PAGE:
I noticed that the org-epub export makes verse blocks look double-spaced on the SuperNote, probably because <br> tags are getting extra spacing. I couldn't figure out how to fix it with CSS, so I've been hacking around it by exporting it as a different class without the <br> tags and just using { white-space: pre }. I also ended up redoing the templates I made in Inkscape, since the gray I used was too light to see on the SuperNote.

It was very tempting to dive into the rabbithole of interesting layouts on /r/supernote and various journaling resources, but I still don't have much time, so there's no point in getting all fancy about to-do lists or trackers at the moment. I wanted to focus on just a couple of things: untangling my thoughts and sketching. Sketchnoting books would be a nice bonus (and I actually managed to do one on paper during a recent playdate), but that can also wait until I have more focused time.

I've had the A5X for five days and I really like it. Writing with the Lamy pen feels like less work than writing with a pencil or regular pen. It's smooth but not rubbery. I've still been drawing in landscape form because that feels a little handier for reviewing on my tablet or writing about on my blog, but I should probably experiment with portrait form at some point.

So far, I've:

sketched out my thoughts
I used to use folded-over 8x14" to sketch out two thoughts, but scanning them was a bit of a pain. Sometimes I used the backs of our writing practice sheets in order to reduce paper waste, but then scanning wasn't always as clean. I really like using the SuperNote to sketch out thoughts like this one. It's neat, and I can get the note into my archive pretty easily.
sketched stuff from life
This is easier if I take a quick reference picture on my phone. I could probably even figure out some kind of workflow for making that available as a template for tracing.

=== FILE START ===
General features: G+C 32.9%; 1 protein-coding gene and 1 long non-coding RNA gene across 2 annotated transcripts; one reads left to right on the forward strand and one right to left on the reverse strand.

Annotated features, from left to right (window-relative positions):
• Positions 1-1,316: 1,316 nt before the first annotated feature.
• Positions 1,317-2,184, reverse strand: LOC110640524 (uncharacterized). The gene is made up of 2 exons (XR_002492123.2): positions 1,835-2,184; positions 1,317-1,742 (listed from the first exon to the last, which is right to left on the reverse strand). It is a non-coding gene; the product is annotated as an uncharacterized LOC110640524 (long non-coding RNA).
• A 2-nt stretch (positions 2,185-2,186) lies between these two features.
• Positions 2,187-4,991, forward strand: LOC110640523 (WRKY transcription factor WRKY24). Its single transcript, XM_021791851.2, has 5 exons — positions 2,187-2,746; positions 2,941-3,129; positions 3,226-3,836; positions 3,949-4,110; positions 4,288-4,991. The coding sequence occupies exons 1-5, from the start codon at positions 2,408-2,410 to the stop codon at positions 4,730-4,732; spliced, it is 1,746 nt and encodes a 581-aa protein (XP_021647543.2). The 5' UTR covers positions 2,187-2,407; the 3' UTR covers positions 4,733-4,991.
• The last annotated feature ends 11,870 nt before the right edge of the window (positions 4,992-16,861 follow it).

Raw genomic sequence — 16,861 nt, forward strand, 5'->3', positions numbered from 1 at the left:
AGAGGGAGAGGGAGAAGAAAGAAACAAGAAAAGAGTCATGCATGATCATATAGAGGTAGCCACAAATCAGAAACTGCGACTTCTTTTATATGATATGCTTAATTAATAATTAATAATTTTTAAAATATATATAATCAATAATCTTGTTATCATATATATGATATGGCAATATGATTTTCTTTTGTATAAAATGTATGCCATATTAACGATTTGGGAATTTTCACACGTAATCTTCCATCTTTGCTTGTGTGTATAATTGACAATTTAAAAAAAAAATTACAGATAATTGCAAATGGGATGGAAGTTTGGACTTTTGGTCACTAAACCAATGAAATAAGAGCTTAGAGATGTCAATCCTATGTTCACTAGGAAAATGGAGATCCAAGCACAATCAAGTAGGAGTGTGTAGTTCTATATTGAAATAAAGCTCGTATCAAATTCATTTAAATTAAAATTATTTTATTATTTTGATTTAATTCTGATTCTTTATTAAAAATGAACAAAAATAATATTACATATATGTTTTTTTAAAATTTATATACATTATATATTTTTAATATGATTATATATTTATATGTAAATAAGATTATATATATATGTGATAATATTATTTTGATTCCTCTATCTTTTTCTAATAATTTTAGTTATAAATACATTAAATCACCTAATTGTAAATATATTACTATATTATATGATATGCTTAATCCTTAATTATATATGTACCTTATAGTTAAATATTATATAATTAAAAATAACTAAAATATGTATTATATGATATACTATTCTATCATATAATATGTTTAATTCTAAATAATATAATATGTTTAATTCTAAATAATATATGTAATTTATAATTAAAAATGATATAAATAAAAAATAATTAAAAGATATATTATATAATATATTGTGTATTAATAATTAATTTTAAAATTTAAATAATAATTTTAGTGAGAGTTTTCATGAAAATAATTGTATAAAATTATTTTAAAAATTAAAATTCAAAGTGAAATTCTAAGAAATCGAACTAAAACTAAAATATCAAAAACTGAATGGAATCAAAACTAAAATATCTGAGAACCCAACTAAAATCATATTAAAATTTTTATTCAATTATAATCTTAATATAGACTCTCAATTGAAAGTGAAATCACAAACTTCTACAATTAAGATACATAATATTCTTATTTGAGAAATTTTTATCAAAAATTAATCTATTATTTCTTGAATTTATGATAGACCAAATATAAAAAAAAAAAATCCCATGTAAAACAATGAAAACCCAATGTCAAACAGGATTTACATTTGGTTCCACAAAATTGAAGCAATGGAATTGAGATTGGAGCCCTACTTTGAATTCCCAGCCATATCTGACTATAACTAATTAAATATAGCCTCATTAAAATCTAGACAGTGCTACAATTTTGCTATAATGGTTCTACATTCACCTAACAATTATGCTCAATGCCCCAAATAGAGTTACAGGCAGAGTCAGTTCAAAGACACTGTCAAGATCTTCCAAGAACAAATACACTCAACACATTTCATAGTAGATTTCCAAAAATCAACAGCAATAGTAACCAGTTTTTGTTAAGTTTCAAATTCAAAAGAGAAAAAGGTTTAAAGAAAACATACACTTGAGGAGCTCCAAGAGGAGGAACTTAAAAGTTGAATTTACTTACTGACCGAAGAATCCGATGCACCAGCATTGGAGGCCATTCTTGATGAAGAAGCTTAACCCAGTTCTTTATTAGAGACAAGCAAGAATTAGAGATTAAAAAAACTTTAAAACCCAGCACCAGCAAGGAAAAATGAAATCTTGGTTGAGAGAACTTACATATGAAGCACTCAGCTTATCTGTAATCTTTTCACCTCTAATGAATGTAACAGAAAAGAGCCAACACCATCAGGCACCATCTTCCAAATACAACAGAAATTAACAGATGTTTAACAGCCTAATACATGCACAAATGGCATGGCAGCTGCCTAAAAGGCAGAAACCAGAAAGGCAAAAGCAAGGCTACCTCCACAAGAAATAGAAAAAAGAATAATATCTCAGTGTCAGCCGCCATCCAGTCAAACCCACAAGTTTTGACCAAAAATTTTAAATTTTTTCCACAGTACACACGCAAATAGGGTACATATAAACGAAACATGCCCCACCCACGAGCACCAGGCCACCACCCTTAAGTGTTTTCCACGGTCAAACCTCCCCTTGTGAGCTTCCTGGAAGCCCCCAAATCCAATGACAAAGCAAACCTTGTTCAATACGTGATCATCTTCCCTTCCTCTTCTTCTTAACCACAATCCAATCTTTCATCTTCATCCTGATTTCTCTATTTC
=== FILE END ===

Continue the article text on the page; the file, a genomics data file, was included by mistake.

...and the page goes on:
received many kiddo drawings
A- loves being able to use the eraser and lasso to modify her drawings. Novelty's probably another key attraction, too. She's made quite a few drawings for me, even experimenting with drawing faces from the side like the way she's been seeing me practice doing.
received many kiddo requests
A- likes to ask me to draw things. She enjoys tracing over them in another layer. More drawing practice for both of us!
used it to help A- practise coding, etc.
A- wanted to do some coding puzzles with her favourite characters. I enjoyed being able to quickly sketch it up, drawing large versions and then scaling down as needed.
played a game of chess
I drew chess pieces just to see if I could, and we ended up using those to play chess. I should share these and maybe add other games as well.
referred to EPUBs and PDFs
I put our favourite songs and poems on it. I've also started using org-chef to keep a cookbook.
doodled sketch elements
boxes, borders, little icons, people… Probably should organize these and share them too.

I've figured out how to publish sketches by using my phone to rotate them and sync them with my online sketches. Now I'm playing around with my writing workflow to see if I can easily post them to my blog. At some point, I think I'll experiment with using my phone to record and automatically transcribe some commentary, which I can pull into the blog post via some other Emacs Lisp code I've written. Whee!